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Weekend Wrap-Up

Hornet Brings The Green for Rogen and Sony

By John Hamann

January 16, 2011

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Originally designed to be a summer release in June 2010, and then July 2010, Sony moved The Green Hornet to Christmas 2010 so that the film could be converted to 3D. It was a bad sign for the film when the studio changed the release date to January 14th, as Sony only had the uber-flop How Do You Know opening over Christmas, and The Tourist was already three weekends old. Reviews perpetrated the rumor that The Green Hornet wasn't a great film. Of the 151 reviews loaded at RottenTomatoes, only 67 were positive, leaving the film with a 44% rotten rating. Even worse, "top critics" at the site liked it even less, with only seven positive reviews out of a possible 32, for a 22% fresh rating. With these reviews, we can expect The Green Hornet to drop off quickly in the weekends to come, with $100 million at the domestic box office pretty much out of the question.

For Seth Rogen, The Green Hornet's opening weekend is the best of his career. The opening weekend for the superhero flick does improve on some of his more recent outings, like Funny People ($22.7 million opening), Observe and Report ($11 million opening) and Zack and Miri Make a Porno ($10 million opening). It's also ahead of his Judd Apatow collaborations like Superbad ($33.1 million opening) and Knocked Up ($30.7 million opening). Next up for Rogen is voice work on the comedy Paul, with Simon Pegg and Nick Frost (Shaun of the Dead). Rogen voices the title character, an alien who crashes outside of Area 51.




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Finishing second at the box office this weekend is Ron Howard's The Dilemma, the poorly received comedy from Universal. The Vince Vaughn/Kevin James comedy could not live up to the dominance of Paul Blart, but still did okay considering the bad word-of-mouth surrounding the film prior to its opening. The Dilemma took in $17.4 million from 2,941 venues and had a venue average of $5,925. Ron Howard hadn't directed a comedy since the poorly received EDtv back in 1999, and it showed, as critics massacred the project. Of the 84 reviews counted at RottenTomatoes, only 20 were fresh, leaving the comedy with a fresh rating of only 24%. The opening came in at about what tracking was expecting, but still has to be a disappointment for the studio. Vince Vaughn's last three broad comedies all opened beyond $30 million, as did Kevin James' last four films. Universal still looks to have a promising year with movies like Paul, The Adjustment Bureau and Cowboys and Aliens looming on the schedule.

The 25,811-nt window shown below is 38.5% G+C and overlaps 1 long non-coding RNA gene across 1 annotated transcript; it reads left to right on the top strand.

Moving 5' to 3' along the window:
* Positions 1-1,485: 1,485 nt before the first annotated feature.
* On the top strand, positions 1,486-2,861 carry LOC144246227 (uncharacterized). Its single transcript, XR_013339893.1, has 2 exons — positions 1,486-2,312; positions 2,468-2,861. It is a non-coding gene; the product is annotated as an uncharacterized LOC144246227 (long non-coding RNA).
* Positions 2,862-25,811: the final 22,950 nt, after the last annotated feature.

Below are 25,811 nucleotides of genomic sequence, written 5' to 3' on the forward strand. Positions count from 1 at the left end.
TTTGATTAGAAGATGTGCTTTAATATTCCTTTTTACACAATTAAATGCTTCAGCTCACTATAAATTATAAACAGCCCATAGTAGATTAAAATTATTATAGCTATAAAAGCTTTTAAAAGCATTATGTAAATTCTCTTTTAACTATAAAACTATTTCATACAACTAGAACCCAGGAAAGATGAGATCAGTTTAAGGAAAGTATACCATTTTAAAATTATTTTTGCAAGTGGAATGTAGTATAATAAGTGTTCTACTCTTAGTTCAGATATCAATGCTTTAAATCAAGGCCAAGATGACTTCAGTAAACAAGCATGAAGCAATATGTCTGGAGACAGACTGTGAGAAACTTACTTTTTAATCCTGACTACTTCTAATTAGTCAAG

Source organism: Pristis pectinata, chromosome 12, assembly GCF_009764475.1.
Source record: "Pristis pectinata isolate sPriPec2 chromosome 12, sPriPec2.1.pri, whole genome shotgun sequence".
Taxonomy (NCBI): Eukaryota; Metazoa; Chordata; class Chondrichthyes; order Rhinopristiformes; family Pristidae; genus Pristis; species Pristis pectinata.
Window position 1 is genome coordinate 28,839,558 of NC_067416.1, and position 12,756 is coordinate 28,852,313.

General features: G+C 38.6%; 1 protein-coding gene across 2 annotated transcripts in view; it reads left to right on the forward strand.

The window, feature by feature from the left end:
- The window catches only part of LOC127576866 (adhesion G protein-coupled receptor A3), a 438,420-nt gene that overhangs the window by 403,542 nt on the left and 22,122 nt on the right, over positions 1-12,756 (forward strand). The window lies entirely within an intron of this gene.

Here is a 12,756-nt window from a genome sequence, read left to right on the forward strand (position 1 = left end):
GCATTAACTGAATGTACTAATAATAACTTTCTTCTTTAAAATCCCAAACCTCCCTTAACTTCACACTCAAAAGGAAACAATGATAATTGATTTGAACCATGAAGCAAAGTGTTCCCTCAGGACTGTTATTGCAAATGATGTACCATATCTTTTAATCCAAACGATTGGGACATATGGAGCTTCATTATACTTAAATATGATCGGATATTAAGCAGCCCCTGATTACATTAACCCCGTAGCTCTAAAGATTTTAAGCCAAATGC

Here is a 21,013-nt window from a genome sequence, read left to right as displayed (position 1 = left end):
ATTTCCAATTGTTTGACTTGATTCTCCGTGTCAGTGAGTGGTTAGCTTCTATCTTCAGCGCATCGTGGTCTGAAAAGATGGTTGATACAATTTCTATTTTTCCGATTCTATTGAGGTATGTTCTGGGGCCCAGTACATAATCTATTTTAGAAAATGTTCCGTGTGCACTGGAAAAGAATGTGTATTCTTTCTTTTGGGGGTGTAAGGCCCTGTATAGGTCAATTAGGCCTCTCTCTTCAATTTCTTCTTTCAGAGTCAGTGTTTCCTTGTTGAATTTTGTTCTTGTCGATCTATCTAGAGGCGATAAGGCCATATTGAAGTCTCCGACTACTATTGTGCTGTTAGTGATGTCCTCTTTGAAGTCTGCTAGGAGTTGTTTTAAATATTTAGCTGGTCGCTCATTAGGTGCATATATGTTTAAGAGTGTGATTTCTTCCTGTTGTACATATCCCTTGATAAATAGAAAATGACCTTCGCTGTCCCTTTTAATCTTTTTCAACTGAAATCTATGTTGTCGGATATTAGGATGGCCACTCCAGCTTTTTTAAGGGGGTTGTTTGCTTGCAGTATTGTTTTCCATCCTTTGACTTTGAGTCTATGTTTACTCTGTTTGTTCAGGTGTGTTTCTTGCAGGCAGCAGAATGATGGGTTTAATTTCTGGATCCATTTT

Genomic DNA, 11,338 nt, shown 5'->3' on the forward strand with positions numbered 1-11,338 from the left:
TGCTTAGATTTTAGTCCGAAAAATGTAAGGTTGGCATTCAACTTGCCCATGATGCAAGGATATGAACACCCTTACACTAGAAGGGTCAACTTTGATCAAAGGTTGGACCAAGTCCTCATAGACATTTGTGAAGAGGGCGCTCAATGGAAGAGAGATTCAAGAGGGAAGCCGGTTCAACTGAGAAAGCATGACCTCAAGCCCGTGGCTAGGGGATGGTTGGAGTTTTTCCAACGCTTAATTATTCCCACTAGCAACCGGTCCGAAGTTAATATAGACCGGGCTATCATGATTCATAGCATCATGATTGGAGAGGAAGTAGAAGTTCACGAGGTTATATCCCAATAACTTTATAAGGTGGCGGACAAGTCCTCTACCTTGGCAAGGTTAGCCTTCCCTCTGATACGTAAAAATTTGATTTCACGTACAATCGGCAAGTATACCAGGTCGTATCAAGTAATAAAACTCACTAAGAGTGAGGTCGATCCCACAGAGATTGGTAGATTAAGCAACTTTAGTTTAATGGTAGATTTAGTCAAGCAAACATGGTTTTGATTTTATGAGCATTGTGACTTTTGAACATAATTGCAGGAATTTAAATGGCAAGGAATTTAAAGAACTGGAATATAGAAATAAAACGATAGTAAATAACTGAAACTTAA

Third this weekend is True Grit, last weekend's top film. The Coen Brothers' western with Jeff Bridges and Matt Damon had another strong weekend, earning $11.2 million, off only 23% compared to last weekend. Grit won't be seeing a Golden Globe bounce, as a nomination wasn't given (or purchased) to the film with the 93% fresh rating, but Oscar nominations come out January 25th, and it should be still earning about $7 million next weekend. So far, the small, $40 million Paramount release has earned a remarkable $127.4 million, and has yet to open overseas.


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